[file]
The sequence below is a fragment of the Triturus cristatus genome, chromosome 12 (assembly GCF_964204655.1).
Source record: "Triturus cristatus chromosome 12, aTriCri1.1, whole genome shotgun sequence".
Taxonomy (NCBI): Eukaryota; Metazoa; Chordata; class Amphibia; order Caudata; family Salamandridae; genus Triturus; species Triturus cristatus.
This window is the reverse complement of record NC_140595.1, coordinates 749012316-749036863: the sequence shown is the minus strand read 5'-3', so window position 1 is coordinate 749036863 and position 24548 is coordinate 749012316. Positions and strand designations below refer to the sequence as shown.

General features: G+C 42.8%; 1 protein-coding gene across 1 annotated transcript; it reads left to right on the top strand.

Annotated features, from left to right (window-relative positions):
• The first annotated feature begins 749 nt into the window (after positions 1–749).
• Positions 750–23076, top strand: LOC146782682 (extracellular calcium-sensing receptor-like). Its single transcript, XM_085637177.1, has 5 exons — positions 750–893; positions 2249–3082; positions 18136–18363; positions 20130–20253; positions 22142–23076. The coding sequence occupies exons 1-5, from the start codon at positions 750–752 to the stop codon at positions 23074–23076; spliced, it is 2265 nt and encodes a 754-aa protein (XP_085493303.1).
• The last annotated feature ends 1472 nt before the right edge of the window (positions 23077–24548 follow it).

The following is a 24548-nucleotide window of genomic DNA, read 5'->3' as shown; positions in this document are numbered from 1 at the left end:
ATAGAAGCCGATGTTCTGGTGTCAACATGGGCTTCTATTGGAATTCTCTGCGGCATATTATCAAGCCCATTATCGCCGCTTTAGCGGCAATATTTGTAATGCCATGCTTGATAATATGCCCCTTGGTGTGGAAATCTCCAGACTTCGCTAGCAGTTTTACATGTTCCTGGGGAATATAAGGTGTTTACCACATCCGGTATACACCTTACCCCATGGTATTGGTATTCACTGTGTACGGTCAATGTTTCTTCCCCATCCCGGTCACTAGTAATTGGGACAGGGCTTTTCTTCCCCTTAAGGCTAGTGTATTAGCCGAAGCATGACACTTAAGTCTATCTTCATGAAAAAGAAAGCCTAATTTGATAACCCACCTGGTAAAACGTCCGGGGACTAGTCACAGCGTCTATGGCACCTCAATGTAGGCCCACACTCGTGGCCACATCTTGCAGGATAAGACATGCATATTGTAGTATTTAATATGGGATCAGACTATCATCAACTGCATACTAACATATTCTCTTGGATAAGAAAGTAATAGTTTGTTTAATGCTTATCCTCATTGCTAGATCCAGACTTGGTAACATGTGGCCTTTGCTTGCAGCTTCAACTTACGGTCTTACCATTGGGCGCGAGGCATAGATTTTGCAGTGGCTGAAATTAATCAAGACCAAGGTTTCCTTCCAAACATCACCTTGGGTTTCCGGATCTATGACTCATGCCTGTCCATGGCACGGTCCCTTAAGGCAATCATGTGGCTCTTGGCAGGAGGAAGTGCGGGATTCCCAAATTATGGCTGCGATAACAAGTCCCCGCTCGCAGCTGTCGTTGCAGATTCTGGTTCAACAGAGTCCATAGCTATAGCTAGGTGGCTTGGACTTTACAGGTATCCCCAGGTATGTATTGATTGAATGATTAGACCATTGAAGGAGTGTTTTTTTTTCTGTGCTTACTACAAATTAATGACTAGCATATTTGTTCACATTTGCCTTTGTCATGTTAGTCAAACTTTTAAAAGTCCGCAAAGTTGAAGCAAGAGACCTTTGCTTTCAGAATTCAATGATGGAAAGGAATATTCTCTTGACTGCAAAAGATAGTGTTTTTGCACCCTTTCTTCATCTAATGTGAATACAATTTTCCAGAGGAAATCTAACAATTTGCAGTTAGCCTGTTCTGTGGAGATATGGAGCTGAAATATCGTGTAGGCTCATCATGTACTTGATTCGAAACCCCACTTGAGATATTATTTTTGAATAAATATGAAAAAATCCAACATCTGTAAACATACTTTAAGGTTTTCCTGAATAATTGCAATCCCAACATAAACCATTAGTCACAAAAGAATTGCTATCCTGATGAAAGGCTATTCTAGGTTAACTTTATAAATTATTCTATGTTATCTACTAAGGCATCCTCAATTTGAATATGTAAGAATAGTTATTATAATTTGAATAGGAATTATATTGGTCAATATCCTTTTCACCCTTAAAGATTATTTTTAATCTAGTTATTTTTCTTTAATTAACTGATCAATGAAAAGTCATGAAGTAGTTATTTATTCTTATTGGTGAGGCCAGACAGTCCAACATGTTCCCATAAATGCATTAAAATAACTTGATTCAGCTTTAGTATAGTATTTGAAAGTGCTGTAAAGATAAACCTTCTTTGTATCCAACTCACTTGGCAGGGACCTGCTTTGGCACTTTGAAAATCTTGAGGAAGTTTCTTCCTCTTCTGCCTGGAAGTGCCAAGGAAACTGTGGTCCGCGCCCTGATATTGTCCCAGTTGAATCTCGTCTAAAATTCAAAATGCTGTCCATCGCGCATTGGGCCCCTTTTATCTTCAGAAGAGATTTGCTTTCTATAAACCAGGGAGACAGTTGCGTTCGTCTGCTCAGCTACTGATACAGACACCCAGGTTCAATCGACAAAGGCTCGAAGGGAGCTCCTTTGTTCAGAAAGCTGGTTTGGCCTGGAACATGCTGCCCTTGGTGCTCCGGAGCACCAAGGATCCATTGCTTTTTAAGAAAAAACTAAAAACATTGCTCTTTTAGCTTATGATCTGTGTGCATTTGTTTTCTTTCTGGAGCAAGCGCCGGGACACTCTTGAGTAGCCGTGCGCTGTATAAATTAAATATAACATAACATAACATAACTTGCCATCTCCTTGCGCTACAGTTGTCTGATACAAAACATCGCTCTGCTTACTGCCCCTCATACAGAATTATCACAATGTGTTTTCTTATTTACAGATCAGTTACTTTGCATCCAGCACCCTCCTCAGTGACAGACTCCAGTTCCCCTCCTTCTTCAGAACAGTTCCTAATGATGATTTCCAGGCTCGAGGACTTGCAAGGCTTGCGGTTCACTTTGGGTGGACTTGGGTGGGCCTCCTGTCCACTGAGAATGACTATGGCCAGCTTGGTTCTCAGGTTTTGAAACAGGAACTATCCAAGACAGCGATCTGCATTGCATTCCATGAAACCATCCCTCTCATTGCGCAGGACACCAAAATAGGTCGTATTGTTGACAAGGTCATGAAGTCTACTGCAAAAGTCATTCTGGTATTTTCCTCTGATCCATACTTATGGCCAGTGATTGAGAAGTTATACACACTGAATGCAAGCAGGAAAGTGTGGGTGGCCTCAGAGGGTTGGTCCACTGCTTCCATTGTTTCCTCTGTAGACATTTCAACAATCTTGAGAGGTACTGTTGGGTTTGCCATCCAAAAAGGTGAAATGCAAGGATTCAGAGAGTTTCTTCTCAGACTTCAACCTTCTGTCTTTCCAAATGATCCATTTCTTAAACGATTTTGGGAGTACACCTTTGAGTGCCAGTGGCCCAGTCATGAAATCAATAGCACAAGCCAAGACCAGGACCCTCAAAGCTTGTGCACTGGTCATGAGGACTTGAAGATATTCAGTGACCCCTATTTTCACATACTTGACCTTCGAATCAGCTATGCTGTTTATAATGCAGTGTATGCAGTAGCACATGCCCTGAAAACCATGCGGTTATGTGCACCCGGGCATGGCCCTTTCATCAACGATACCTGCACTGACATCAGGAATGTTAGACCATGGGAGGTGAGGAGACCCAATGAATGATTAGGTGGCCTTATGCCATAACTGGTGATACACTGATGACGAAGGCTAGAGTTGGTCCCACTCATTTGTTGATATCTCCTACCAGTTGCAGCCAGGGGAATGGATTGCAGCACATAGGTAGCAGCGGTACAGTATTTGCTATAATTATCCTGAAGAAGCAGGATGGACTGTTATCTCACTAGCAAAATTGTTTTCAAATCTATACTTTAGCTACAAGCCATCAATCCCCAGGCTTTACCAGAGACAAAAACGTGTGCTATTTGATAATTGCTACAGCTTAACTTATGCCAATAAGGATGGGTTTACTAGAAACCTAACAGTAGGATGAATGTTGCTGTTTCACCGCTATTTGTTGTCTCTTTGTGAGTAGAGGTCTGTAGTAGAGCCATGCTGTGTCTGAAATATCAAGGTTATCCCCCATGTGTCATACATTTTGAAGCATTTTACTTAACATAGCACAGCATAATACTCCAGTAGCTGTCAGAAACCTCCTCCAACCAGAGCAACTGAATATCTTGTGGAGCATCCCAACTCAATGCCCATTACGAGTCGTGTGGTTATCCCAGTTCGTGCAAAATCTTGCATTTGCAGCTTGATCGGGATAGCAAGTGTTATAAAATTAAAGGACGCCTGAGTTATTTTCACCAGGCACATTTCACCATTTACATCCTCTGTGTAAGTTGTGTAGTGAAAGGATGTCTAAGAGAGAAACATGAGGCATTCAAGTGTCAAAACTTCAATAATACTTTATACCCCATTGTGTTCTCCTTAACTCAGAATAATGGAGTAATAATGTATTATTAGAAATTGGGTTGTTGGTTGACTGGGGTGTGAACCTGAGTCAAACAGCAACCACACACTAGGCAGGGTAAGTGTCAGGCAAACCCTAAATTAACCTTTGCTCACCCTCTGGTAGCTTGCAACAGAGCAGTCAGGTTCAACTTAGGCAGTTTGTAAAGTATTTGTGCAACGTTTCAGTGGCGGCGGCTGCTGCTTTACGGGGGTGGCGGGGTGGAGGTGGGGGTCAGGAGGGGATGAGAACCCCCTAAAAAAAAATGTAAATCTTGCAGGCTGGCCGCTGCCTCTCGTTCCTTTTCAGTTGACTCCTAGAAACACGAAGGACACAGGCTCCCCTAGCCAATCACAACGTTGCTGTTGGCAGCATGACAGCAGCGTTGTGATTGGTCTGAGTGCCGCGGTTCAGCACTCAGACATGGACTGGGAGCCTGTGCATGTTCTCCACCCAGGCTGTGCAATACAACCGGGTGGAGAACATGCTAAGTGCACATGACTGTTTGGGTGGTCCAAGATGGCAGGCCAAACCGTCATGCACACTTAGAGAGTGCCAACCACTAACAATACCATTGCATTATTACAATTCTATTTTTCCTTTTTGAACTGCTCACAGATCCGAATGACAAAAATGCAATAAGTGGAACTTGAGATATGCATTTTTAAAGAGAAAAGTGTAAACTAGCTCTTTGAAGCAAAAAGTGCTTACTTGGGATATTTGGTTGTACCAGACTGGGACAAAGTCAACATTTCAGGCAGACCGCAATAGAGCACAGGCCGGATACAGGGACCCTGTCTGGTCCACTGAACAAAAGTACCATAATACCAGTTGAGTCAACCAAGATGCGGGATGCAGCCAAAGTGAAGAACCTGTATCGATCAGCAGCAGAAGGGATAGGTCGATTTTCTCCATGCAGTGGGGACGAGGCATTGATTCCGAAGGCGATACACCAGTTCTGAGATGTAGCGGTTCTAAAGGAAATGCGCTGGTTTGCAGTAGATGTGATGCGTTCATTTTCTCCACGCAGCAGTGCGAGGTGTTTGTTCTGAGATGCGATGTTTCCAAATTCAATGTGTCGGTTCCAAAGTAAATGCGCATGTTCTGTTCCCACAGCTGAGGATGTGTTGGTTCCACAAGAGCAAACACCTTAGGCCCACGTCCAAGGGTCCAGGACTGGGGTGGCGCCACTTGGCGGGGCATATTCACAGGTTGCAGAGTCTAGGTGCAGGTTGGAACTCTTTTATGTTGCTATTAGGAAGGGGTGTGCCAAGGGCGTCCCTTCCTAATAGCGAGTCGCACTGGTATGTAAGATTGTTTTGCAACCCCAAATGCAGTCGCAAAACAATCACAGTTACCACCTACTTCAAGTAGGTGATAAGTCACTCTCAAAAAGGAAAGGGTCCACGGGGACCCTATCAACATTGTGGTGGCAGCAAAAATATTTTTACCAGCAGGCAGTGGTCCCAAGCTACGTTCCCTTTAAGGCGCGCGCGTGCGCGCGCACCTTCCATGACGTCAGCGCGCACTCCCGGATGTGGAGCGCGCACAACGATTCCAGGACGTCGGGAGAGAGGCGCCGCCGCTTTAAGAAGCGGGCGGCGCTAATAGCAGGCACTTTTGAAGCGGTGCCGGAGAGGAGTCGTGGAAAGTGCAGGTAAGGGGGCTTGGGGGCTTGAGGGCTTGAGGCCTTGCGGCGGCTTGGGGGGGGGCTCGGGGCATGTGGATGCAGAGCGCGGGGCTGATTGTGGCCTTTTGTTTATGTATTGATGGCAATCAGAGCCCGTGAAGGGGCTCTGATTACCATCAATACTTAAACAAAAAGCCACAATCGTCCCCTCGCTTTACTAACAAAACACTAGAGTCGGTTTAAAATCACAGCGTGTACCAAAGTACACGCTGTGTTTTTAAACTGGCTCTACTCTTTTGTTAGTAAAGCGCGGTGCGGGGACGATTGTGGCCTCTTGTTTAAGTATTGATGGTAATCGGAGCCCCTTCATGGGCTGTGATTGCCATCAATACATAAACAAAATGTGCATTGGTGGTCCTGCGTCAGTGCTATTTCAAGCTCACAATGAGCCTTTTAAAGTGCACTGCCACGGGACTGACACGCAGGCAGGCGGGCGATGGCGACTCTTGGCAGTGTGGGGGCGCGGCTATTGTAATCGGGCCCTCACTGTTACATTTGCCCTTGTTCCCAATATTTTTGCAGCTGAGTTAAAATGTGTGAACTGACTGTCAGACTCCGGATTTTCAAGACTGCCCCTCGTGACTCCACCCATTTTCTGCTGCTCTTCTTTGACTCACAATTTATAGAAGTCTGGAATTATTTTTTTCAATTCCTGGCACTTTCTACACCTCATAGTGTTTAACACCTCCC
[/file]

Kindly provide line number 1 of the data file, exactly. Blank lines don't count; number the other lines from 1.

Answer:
The sequence below is a fragment of the Triturus cristatus genome, chromosome 12 (assembly GCF_964204655.1).